Something was reported the last couple of weeks that I have been expecting ever since the war in Afghanistan and the invasion of Iraq began. A Muslim who converted to Christianity faced the death penalty in Afghanistan.
Why is this a surprise to the White House and the American people? Death to anyone who deserts Islam is clearly a teaching of the Prophet Muhammad. His words are known as hadith.
Hadith sayings are a part of Islamic law, or Sharia, but are not in the Quran. An Islamist writer at Cairo University (Abdelsabour Shahin) writes: “If someone changes from Islam to kufr (unbelief), that has to remain a personal matter, and he should not make it public.”
Beginning in the seventh century, Islamic Arabs conquered North Africa, ruled Spain for centuries and made converts to the shores of the Danube–all at the point of a sword. “Convert to Islam or die by the sword.” Arab culture was swallowed up by the religion of Islam.
Anyone converting from Islam to Christianity was condemned as a traitor and worthy of death. Today’s constitutions of Afghanistan and Iraq tiptoe around this fact.
All the while our government leaders proclaim the new democracies there as something wonderful. Afghanistan’s constitution, written in 2004, enshrines the country as an Islamic state under which no law can contravene Islam.
“It is a deliberately ambiguous document which tries to paper over the cracks and contradictions of Afghanistan,” says one Afghan law professor privately.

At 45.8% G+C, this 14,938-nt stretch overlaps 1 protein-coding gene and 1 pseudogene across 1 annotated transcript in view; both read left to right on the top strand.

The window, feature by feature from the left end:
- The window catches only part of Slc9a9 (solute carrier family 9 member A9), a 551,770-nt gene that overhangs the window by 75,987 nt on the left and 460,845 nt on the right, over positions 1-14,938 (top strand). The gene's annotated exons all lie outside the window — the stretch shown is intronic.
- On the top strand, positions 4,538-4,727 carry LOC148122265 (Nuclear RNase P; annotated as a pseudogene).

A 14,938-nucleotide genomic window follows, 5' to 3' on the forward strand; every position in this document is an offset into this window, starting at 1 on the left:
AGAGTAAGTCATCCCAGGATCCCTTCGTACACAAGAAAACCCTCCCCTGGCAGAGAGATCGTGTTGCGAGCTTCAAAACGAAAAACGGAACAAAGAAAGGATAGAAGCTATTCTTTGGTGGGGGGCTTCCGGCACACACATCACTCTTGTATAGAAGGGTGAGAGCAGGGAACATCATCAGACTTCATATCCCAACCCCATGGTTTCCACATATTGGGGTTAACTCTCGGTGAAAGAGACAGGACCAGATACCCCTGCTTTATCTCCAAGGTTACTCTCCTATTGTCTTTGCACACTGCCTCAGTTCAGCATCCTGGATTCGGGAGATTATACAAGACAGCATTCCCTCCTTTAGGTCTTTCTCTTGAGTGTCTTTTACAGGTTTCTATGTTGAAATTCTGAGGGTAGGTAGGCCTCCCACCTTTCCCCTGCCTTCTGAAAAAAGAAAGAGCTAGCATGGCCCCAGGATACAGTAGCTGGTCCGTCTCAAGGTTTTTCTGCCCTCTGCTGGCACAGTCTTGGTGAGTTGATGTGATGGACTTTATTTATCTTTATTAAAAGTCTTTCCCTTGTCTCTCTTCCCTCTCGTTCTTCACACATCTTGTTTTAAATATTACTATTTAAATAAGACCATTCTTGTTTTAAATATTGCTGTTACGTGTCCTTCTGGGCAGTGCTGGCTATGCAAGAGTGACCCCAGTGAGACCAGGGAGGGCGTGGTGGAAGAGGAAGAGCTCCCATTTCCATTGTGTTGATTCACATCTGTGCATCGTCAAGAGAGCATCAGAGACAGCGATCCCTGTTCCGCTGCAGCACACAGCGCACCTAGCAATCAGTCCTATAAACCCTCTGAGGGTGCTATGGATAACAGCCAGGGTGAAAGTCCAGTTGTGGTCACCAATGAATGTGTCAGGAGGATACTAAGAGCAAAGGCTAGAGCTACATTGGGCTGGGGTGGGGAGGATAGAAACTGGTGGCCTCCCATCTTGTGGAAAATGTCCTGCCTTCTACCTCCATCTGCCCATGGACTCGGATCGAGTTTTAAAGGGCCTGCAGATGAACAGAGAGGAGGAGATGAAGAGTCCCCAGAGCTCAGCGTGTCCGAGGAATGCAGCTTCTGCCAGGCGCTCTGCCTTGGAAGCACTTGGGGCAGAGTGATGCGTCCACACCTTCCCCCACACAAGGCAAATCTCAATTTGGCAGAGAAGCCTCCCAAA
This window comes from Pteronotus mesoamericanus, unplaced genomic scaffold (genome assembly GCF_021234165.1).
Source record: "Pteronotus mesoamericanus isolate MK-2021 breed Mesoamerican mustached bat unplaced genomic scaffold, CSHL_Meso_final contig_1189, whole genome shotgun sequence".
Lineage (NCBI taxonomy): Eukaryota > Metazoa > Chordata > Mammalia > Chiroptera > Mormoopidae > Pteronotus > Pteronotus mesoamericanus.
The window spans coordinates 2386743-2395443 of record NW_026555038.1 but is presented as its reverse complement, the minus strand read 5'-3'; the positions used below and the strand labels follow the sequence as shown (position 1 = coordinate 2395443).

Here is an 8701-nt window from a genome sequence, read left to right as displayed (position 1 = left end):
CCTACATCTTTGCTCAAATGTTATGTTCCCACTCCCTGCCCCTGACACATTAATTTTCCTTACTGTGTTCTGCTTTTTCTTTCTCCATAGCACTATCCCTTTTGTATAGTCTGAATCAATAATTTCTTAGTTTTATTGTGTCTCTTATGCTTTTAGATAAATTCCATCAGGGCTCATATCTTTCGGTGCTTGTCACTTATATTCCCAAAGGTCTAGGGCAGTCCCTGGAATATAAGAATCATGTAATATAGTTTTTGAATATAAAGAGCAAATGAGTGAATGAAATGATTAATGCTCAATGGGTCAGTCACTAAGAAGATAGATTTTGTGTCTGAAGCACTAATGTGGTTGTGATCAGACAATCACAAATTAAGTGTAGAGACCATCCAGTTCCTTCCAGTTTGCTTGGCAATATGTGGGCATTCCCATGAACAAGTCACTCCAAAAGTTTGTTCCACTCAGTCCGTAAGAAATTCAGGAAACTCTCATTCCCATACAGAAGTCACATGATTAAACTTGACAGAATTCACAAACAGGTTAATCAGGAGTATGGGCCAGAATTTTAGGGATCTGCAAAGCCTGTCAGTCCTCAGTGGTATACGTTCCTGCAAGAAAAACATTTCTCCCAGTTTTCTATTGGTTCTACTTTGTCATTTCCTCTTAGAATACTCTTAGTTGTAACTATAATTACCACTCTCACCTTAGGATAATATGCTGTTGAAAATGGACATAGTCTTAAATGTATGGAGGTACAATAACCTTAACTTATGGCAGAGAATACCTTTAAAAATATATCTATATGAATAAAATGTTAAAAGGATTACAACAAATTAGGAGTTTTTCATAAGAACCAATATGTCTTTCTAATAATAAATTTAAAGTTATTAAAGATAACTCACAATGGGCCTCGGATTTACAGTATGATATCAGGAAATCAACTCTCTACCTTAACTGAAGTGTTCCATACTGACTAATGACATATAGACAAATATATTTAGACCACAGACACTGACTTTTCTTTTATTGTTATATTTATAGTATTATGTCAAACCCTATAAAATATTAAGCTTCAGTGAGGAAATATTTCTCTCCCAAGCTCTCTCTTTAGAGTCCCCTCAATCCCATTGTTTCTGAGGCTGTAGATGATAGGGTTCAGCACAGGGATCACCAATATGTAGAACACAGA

In the 1980s, when my wife and I were working in far west China (Urumqi, the most Muslim city in China), we learned of the persecution from Muslims toward those who converted to Christianity.
A Muslim man might never go near the mosque nor give Allah a thought, but if a relative shows interest in Christianity, they immediately get religious and demand retribution. They see it as an insult for a Muslim to become a Christian. Then “insulted Muslims,” who know next to nothing about either Islam or Christianity, go on the warpath.
Abdul Rahman was jailed in Afghanistan March 19 for violating Islamic law. The law he broke was rejecting the Islamic faith. Now, Rahman has been a Christian for more than 10 years. He lived in Germany for a time and converted to Christianity while working in Pakistan. His conversion was not a problem until others saw an advantage in exposing him.
Rahman’s conversion was brought out by his angry in-laws during a custody dispute between Rahman and his ex-wife over their children. From that exposure the authorities arrested him.
When the news came out, the Afghan court delayed the trial, saying the man was insane and could not stand trial. To a die-hard Muslim, anyone who converted to Christianity must be crazy. Rather than face the issue the government would send him to an insane asylum, solving nothing.
“Live and let live” is a somewhat unknown tenet for fundamentalist Muslims.
The Council on American-Islamic Relations was slow to respond, but finally condemned the action of the Afghan government. Part of their statement said Islam advocates both freedom of religion and freedom of conscience. Some American Muslims may feel that way, but history and the experience of non-Muslims living in Muslim countries definitely differ.
As of this writing the government has decided not to condemn Rahman, but if they set him free Muslims have sworn he will be killed. Italy offered him asylum. He is there now. That does not solve anything. Muslim law still trumps Afghanistan’s new laws. Tension will continue anywhere Islamic law is considered equal with a nation’s laws.
An Afghan man was quoted in one news report as saying: “Rejecting Islam is insulting God. We will not allow God to be humiliated. This man must die…. We will call on the people to pull him into pieces so there’s nothing left.”
Since October, 2002, American soldiers have suffered and died so Afghans could enjoy “freedom.” This is the thanks we get.
Britt Towery, a retired Baptist missionary, writes for the Brownwood Bulletin in Brownwood, Texas.